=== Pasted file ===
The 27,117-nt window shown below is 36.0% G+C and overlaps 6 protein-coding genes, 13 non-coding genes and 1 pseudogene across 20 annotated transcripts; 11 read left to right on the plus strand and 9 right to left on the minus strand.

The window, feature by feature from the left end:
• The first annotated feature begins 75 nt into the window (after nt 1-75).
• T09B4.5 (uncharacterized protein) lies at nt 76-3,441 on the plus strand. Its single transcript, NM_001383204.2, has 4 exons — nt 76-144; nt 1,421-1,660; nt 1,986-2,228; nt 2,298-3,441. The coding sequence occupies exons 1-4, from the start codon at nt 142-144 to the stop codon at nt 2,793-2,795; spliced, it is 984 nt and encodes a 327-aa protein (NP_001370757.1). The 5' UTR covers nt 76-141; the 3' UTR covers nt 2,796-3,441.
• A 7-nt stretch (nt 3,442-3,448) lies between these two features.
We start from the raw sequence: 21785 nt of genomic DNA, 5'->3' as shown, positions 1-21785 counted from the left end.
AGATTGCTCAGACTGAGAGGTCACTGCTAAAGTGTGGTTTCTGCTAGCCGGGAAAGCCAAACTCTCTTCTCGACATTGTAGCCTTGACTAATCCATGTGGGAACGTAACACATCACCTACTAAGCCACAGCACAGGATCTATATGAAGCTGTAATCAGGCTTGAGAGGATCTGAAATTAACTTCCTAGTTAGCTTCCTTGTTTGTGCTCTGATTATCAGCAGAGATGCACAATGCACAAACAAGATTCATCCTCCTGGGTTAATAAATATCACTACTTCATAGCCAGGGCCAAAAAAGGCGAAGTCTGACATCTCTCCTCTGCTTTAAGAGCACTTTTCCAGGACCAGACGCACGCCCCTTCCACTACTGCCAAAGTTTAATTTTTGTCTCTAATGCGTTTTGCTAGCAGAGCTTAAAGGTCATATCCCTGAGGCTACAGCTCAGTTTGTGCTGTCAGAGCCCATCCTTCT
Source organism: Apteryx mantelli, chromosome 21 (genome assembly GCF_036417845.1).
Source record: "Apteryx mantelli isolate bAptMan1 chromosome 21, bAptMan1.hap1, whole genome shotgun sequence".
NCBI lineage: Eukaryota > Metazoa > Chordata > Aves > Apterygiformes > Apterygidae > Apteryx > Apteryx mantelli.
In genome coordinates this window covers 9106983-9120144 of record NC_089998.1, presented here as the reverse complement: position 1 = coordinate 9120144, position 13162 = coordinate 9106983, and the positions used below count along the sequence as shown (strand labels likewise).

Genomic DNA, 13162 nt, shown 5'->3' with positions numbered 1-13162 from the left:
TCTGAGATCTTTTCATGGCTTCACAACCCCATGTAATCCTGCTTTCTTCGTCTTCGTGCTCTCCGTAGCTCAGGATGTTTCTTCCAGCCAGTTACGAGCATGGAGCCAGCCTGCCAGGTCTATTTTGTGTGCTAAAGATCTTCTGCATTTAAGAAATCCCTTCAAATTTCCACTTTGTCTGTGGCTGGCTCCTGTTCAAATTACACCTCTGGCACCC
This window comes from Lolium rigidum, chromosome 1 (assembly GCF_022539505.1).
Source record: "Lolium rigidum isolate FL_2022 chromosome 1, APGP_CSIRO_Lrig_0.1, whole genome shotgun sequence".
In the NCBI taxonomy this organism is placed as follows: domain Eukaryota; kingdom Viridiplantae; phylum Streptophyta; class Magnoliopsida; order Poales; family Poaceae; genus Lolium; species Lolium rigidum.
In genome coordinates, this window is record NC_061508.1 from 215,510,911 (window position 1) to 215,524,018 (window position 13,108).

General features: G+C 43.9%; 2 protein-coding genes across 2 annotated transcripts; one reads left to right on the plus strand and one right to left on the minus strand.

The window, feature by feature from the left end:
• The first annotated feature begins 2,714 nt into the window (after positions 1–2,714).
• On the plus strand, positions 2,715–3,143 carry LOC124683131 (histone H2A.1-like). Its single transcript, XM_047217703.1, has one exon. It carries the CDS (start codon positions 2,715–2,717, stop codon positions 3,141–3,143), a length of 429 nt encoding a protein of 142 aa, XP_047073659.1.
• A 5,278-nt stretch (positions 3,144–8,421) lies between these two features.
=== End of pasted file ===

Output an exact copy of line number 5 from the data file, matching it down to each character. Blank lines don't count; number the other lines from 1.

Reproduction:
• A 7-nt stretch (nt 3,442-3,448) lies between these two features.